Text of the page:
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By Jeff Wagenheim
April 24, 2016

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Bruce Buffer had a little end-of-a-long-night fatigue in his voice as he announced the UFC 197 main event scoring shortly after midnight on Saturday. “And now,” he bellowed as convincingly as he could, “the interim UFC light heavyweight champion …” Referee Herb Dean had already raised the arm of Jon Jones before hearing the winner’s name announced, before hearing Buffer back off the word “interim” as if to try to make it go away.

UFC president Dana White stood impassively behind Jones holding a brass-and-leather belt that under the hot Las Vegas lights had the same glimmer as the title belts with real meaning behind them. But Jones knew better. No sooner had White slung the strap over the winner’s broad shoulders -- shoulders that had just been squeezed into a brand new champion’s jersey, black with a gold octagon emblem on the upper arm, just like Jones used to wear -- when the once-and-perhaps-future king of the light heavyweight division peeled the faux strap away and handed it to one of his coaches.

Jon Jones defeats Ovince Saint Preux at UFC 197

“I don’t think I want that belt,” Jones (22-1) said, a solemn start to his postfight interview in the cage. “It’s not the real belt. I want my belt back.”

That surely was Jones’s best move of the night. He had just won a fight inside the octagon for the first time in 15 months. (His long absence was a repercussion of a hit-and-run auto accident last year that had resulted in a felony conviction, ongoing probation, a UFC suspension, and the stripping of the 205-pound title -- the real title.) But Jones’s performance had about as much luster as the belt that just had been awarded to him. He’d been in control throughout, but the five rounds had dragged on in excruciatingly slow motion.

That’s what can happen when you take the stage following the fast-forward animation of Demetrious Johnson. The flyweight champion put on one of his vintage exhilarating performances in the co-main event, handing 2008 Olympic gold medal freestyle wrestler Henry Cejudo his first MMA loss and extending the longest active streak of UFC title defenses. The explosive TKO at 2:49 of Round 1 leaves “Mighty Mouse” just two away from Anderson Silva’s record of 10 straight UFC title defenses.

“I am the best pound-for-pound fighter in the world,” Johnson proclaimed after his victory, drawing a line in the sands of the Nevada desert and daring Jon Jones -- the longtime consensus No. 1 -- to step forward in the main event that was shortly to follow.

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And then Jones came out looking like he was going for a midsummer run on the beach. In flip-flops. Ring rust can slow you down like that. So can stepping in with an awkward opponent like Ovince Saint Preux, whose resilience shrouded the harsh reality that he was vastly overmatched and fighting on short notice.

This was supposed to be Jones’s opportunity for some measure of redemption. He was originally scheduled to fight Daniel Cormier, who wears the belt that the UFC took away from “Bones” a year ago. It was to be a rematch of Jones’s last title defense prior to his forced sabbatical, and the continuation of an acrimonious pairing that in 2014 saw them famously brawl during a Vegas press conference. But three weeks before fight night, Cormier tore a ligament in his lower leg during training. So Jones’s shot at regaining his old belt would have to wait.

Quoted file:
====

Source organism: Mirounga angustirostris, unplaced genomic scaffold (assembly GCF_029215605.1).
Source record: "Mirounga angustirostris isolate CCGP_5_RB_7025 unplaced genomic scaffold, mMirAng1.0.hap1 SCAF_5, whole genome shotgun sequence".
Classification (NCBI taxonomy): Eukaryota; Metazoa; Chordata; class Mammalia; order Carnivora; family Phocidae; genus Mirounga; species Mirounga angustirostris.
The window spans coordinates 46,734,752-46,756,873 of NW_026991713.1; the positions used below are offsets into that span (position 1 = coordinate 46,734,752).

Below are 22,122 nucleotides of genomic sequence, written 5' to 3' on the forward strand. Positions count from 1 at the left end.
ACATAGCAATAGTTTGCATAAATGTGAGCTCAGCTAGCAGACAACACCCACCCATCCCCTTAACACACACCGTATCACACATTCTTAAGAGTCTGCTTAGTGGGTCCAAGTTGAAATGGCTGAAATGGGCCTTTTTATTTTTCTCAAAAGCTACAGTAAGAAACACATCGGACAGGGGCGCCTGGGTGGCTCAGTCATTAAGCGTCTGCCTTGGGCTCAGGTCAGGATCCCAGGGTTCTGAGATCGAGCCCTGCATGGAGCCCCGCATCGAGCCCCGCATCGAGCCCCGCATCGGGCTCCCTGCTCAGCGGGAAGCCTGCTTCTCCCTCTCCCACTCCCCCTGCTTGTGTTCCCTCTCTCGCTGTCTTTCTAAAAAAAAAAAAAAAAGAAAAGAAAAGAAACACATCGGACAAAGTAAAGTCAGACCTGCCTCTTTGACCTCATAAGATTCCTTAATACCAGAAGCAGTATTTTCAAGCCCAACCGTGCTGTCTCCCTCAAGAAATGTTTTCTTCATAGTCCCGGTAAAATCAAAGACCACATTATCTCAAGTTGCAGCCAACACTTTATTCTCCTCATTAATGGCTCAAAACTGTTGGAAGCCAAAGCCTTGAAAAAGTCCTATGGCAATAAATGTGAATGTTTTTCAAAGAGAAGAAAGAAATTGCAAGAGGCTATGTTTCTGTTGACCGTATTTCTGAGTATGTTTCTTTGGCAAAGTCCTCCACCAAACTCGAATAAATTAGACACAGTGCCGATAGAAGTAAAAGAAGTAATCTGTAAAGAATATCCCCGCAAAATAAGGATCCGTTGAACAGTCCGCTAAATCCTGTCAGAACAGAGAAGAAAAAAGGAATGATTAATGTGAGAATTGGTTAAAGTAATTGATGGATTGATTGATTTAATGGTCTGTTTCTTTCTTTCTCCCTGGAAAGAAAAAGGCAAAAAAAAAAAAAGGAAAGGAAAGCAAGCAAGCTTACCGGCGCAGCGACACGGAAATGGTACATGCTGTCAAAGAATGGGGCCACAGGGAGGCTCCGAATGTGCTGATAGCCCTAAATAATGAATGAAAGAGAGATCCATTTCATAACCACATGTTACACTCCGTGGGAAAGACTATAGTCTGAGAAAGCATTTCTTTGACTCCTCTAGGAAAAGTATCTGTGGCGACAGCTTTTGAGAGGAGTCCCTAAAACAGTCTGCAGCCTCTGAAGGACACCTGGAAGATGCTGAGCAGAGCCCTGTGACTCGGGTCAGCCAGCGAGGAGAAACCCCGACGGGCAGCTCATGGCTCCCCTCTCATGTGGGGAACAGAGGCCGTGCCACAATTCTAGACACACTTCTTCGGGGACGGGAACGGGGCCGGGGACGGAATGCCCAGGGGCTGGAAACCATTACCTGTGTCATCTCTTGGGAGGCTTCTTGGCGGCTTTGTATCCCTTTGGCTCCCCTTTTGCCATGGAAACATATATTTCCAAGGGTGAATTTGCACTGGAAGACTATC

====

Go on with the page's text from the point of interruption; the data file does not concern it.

Probably not for long, it turns out. With this summer’s landmark UFC 200 in need of a main event, after Conor McGregor was yanked from the card for refusing to leave his training camp to dance for the promotional hype machine, Dana White has mentioned Jones vs. Cormier II as a possibility for that July 9 event. He would not commit to that matchmaking on Saturday night, but the UFC brass did take to Twitter with a video clip of White, asked about the fight at a Friday press conference, saying, “It’s a possibility.” Those words were met by cheers from the crowd, and the UFC tweet concluded: “Sounds like the fans like that idea.”

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Sounds like the UFC is dancing around the inevitable. And it can’t become official soon enough. To replace a meaningless money grab like Nate Diaz vs. Conor McGregor II with a top-shelf rematch between Jones and Cormier is an upgrade of extraordinary proportions, perhaps not for the corporate bottom line but certainly for the lifeblood of the sport. It’s like trashing your black velvet Elvis painting and paying a visit to the Van Gogh Museum.

Can’t you feel the heat, the genuine masterpiece of disharmony?

As Jones left the cage on Saturday night, he spotted Cormier nearby and flipped him a one-finger salute. And “DC,” who was working a microphone for the pay-per-view broadcast team, had a caustic message in return. He said he’ll be seeing his doctor on Monday, and if given clearance to fight in July, he’ll show up at UFC 200 ready to defend the belt. His belt.

As for the strap that Jones had just won, Cormier scoffed. “Don’t bring that interim belt,” he said. “You leave that at home. That’s garbage. That’s a play belt. They got that thing from the [merchandise] kiosk upstairs before they gave that to you in the middle of the octagon. Leave that thing at home, Jon.”

Finally, there’s something Jones and Cormier can agree upon.

Eagle (-2)
Birdie (-1)
Bogey (+1)
Double Bogey (+2)